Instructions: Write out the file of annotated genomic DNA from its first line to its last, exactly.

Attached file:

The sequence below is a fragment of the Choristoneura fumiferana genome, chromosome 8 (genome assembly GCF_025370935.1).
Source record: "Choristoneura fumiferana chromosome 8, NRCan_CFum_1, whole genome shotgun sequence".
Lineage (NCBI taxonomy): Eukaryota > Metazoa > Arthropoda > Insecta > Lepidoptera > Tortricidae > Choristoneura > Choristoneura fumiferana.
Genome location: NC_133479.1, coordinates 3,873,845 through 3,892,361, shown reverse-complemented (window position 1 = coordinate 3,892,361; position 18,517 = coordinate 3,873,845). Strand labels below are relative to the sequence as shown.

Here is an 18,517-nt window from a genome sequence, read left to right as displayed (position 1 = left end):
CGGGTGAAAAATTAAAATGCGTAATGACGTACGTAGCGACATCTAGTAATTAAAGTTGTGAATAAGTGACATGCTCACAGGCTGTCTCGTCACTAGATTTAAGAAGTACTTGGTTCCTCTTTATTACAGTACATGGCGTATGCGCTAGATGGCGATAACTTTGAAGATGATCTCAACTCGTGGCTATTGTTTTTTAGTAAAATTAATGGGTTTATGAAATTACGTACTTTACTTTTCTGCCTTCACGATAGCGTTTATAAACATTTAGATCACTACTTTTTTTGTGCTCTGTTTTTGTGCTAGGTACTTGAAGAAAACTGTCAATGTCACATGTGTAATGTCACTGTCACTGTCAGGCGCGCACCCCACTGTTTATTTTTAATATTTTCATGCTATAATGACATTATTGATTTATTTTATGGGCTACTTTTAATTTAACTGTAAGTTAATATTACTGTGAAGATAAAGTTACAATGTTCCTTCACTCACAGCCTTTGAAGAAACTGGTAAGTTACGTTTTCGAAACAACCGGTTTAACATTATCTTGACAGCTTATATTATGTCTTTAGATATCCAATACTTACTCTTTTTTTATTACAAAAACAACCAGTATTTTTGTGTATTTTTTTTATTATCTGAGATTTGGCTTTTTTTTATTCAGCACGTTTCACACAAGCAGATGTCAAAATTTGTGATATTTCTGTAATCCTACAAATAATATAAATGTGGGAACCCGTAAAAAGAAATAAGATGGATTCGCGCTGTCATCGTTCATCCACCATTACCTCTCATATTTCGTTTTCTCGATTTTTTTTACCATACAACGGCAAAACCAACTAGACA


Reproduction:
The sequence below is a fragment of the Choristoneura fumiferana genome, chromosome 8 (genome assembly GCF_025370935.1).
Source record: "Choristoneura fumiferana chromosome 8, NRCan_CFum_1, whole genome shotgun sequence".
Lineage (NCBI taxonomy): Eukaryota > Metazoa > Arthropoda > Insecta > Lepidoptera > Tortricidae > Choristoneura > Choristoneura fumiferana.
Genome location: NC_133479.1, coordinates 3,873,845 through 3,892,361, shown reverse-complemented (window position 1 = coordinate 3,892,361; position 18,517 = coordinate 3,873,845). Strand labels below are relative to the sequence as shown.

Here is an 18,517-nt window from a genome sequence, read left to right as displayed (position 1 = left end):
CGGGTGAAAAATTAAAATGCGTAATGACGTACGTAGCGACATCTAGTAATTAAAGTTGTGAATAAGTGACATGCTCACAGGCTGTCTCGTCACTAGATTTAAGAAGTACTTGGTTCCTCTTTATTACAGTACATGGCGTATGCGCTAGATGGCGATAACTTTGAAGATGATCTCAACTCGTGGCTATTGTTTTTTAGTAAAATTAATGGGTTTATGAAATTACGTACTTTACTTTTCTGCCTTCACGATAGCGTTTATAAACATTTAGATCACTACTTTTTTTGTGCTCTGTTTTTGTGCTAGGTACTTGAAGAAAACTGTCAATGTCACATGTGTAATGTCACTGTCACTGTCAGGCGCGCACCCCACTGTTTATTTTTAATATTTTCATGCTATAATGACATTATTGATTTATTTTATGGGCTACTTTTAATTTAACTGTAAGTTAATATTACTGTGAAGATAAAGTTACAATGTTCCTTCACTCACAGCCTTTGAAGAAACTGGTAAGTTACGTTTTCGAAACAACCGGTTTAACATTATCTTGACAGCTTATATTATGTCTTTAGATATCCAATACTTACTCTTTTTTTATTACAAAAACAACCAGTATTTTTGTGTATTTTTTTTATTATCTGAGATTTGGCTTTTTTTTATTCAGCACGTTTCACACAAGCAGATGTCAAAATTTGTGATATTTCTGTAATCCTACAAATAATATAAATGTGGGAACCCGTAAAAAGAAATAAGATGGATTCGCGCTGTCATCGTTCATCCACCATTACCTCTCATATTTCGTTTTCTCGATTTTTTTTACCATACAACGGCAAAACCAACTAGACA